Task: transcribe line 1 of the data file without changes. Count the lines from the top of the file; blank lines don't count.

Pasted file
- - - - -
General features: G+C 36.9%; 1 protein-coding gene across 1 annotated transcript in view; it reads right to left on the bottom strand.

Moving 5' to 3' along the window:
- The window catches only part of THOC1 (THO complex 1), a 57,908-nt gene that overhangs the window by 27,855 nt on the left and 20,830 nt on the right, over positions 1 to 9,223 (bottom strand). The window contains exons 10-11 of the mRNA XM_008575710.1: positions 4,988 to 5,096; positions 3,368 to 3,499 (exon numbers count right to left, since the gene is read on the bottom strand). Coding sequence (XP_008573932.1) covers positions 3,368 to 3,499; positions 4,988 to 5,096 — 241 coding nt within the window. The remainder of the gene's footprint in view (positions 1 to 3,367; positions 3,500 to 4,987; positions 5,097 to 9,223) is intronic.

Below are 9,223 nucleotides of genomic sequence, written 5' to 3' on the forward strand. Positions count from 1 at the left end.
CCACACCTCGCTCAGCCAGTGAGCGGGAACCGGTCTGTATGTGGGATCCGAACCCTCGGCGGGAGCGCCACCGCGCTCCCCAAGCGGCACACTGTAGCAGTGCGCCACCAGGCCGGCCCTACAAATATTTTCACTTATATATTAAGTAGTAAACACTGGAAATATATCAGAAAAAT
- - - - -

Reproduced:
General features: G+C 36.9%; 1 protein-coding gene across 1 annotated transcript in view; it reads right to left on the bottom strand.